University Of Chicago Sends The Acceptance Letter Every College Should

University Of Chicago Sends The Acceptance Letter Every College Should

The University of Chicago refuses to be your safe space from new ideas.

The University of Chicago’s acceptance letter for the incoming class of 2020 is more than that— it’s a declaration of academic freedom. The college’s Dean of Students Jay Ellison used the letter to welcome students and reclaim the definition of college. An education at the University of Chicago is not about “safe spaces” and “trigger warnings,” he wrote, but “rigorous debate, discussion…disagreement,” and even occasional “discomfort.”

This daring correspondence begins:

Welcome and congratulations on your acceptance to the college at the University of Chicago. Earning a place in our community of scholars is no small achievement and we are delighted that you selected Chicago to continue your intellectual journey.

Once here you will discover that one of the University of Chicago’s defining characteristics is our commitment to freedom of inquiry and expression. This is captured in the University’s faculty report on freedom of expression. Members of our community are encouraged to speak, write, listen, challenge, and learn, without fear of censorship. Civility and mutual respect are vital to all of us, and freedom of expression does not mean the freedom to harass or threaten others. You will find that we expect members of our community to be engaged in rigorous debate, discussion, and even disagreement. At times this may challenge you and even cause discomfort.

Ellison got specific about the trendy retreats from dissenting views in which the school won’t engage, adding that diversity of ideas is part of the college’s diversity strategy.

Our commitment to academic freedom means that we do not support so called ‘trigger warnings,’ we do not cancel invited speakers because their topics might prove controversial, and we do not condone the creation of intellectual ‘safe spaces’ where individuals can retreat from ideas and perspectives at odds with their own.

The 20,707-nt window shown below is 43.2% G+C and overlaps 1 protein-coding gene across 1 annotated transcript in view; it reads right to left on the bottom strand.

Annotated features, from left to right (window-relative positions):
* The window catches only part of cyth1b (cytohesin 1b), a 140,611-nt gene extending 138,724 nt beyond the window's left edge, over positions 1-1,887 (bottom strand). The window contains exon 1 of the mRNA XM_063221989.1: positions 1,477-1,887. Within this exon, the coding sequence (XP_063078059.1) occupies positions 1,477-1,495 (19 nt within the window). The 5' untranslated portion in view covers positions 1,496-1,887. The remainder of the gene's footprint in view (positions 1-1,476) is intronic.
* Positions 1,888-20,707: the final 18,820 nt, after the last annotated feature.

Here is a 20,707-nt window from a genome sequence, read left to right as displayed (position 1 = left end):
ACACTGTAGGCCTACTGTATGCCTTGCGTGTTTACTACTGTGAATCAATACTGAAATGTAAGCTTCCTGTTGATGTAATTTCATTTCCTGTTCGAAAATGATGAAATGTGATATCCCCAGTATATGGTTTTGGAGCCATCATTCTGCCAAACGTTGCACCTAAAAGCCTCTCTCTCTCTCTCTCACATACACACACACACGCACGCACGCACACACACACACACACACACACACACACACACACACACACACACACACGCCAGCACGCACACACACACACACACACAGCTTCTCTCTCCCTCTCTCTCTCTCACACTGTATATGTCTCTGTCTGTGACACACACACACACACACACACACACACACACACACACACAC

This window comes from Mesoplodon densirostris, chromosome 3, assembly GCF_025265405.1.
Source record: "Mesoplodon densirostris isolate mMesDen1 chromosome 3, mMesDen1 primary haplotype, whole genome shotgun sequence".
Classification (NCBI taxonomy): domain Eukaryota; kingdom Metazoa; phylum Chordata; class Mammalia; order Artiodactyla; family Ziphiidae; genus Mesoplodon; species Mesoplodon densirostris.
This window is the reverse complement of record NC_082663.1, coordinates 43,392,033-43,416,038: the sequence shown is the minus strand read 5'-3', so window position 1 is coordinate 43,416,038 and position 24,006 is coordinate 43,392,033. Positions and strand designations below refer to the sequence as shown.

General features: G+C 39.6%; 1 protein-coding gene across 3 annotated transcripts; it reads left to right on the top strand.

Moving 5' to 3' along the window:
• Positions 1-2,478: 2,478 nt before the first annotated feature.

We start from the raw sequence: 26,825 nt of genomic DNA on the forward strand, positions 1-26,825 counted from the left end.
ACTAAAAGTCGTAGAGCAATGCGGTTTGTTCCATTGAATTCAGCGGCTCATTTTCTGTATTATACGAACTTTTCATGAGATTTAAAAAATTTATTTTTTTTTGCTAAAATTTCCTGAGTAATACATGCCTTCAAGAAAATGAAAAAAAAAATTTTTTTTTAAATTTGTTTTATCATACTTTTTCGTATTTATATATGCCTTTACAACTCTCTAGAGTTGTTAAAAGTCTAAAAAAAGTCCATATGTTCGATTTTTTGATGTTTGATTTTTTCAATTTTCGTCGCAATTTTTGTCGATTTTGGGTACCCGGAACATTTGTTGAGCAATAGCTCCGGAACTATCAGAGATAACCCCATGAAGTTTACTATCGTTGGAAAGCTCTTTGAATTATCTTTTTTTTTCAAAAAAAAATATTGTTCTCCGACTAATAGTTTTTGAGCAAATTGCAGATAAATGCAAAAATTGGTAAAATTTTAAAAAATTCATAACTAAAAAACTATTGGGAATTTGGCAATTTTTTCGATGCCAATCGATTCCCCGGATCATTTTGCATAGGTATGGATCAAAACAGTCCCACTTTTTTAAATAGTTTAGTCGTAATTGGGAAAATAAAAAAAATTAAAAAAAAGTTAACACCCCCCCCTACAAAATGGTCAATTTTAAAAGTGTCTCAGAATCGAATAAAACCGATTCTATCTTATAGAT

Fostering the free exchange of ideas reinforces a related University priority— building a campus that welcomes people of all backgrounds. Diversity of opinion and background is a fundamental strength of our community. The members of our community must have the freedom to espous and explore a wide range of ideas.

The letter’s content is so countercultural on the college scene, it left some wondering if it was real.

A university administrator forewarning students that they might actually be uncomfortable is so unheard of these days that I worried Ellison’s letter was actually a fake—even though The Chicago Maroon retweeted it. So I emailed Ellison’s office to confirm it.

‘I can confirm that the letter is authentic,’ a U of C spokesperson told Reason.

Bravo, Chicago. Bravo.

Some are under the impression this policy might be disturbing to conservative and libertarian students, who have been so very accustomed to being a coddled majority on college campuses up until now, I guess.


It is glaringly obvious, of course, that “safe spaces” and “trigger warnings,” are not the creations of a handful of Wellesley College Republicans. But the good news for liberal campus activists is open debate benefits everyone, even (especially) those who dislike it most.

For students who might need more information about the concepts of rigorous debate and freedom of expression— which, let’s face it, many of them probably do— Ellison offered supplemental materials including a history of free-wheeling debate at the university and a committee report by faculty on their commitment to free expression.

It is a sad commentary on higher education that this is considered a brave and bold move, but it is, and the University of Chicago should be applauded mightily for stating what used to be obvious.

Read the whole letter here.

Mary Katharine Ham is a senior writer at The Federalist.
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